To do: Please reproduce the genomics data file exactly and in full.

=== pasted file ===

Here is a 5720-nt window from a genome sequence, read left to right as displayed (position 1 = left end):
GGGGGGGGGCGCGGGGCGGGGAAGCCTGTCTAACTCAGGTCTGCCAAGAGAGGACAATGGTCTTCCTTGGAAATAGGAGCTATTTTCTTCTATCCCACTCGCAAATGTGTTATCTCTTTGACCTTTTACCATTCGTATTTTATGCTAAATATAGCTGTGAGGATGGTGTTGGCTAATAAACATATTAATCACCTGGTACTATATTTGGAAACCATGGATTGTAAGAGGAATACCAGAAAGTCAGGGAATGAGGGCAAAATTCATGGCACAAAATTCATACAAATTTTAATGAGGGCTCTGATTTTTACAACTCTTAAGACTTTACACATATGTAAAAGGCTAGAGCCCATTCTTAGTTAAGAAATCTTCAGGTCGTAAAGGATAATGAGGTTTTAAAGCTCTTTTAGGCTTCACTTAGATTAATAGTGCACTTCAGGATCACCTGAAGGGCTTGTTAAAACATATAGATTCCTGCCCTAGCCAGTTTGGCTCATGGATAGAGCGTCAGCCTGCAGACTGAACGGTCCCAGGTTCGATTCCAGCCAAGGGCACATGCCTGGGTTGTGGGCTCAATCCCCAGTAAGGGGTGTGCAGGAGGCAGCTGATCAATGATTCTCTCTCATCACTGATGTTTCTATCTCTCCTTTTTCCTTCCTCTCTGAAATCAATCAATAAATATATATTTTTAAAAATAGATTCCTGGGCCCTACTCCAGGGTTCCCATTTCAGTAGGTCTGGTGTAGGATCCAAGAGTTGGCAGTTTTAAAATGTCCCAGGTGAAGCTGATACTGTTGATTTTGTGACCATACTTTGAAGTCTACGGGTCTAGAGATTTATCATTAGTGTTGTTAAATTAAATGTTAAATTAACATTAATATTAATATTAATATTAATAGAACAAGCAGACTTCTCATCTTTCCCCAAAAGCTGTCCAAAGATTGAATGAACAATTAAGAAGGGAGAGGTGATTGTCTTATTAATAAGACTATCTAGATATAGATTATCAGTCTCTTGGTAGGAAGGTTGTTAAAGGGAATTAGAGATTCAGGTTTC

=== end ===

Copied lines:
Here is a 5720-nt window from a genome sequence, read left to right as displayed (position 1 = left end):
GGGGGGGGGCGCGGGGCGGGGAAGCCTGTCTAACTCAGGTCTGCCAAGAGAGGACAATGGTCTTCCTTGGAAATAGGAGCTATTTTCTTCTATCCCACTCGCAAATGTGTTATCTCTTTGACCTTTTACCATTCGTATTTTATGCTAAATATAGCTGTGAGGATGGTGTTGGCTAATAAACATATTAATCACCTGGTACTATATTTGGAAACCATGGATTGTAAGAGGAATACCAGAAAGTCAGGGAATGAGGGCAAAATTCATGGCACAAAATTCATACAAATTTTAATGAGGGCTCTGATTTTTACAACTCTTAAGACTTTACACATATGTAAAAGGCTAGAGCCCATTCTTAGTTAAGAAATCTTCAGGTCGTAAAGGATAATGAGGTTTTAAAGCTCTTTTAGGCTTCACTTAGATTAATAGTGCACTTCAGGATCACCTGAAGGGCTTGTTAAAACATATAGATTCCTGCCCTAGCCAGTTTGGCTCATGGATAGAGCGTCAGCCTGCAGACTGAACGGTCCCAGGTTCGATTCCAGCCAAGGGCACATGCCTGGGTTGTGGGCTCAATCCCCAGTAAGGGGTGTGCAGGAGGCAGCTGATCAATGATTCTCTCTCATCACTGATGTTTCTATCTCTCCTTTTTCCTTCCTCTCTGAAATCAATCAATAAATATATATTTTTAAAAATAGATTCCTGGGCCCTACTCCAGGGTTCCCATTTCAGTAGGTCTGGTGTAGGATCCAAGAGTTGGCAGTTTTAAAATGTCCCAGGTGAAGCTGATACTGTTGATTTTGTGACCATACTTTGAAGTCTACGGGTCTAGAGATTTATCATTAGTGTTGTTAAATTAAATGTTAAATTAACATTAATATTAATATTAATATTAATAGAACAAGCAGACTTCTCATCTTTCCCCAAAAGCTGTCCAAAGATTGAATGAACAATTAAGAAGGGAGAGGTGATTGTCTTATTAATAAGACTATCTAGATATAGATTATCAGTCTCTTGGTAGGAAGGTTGTTAAAGGGAATTAGAGATTCAGGTTTC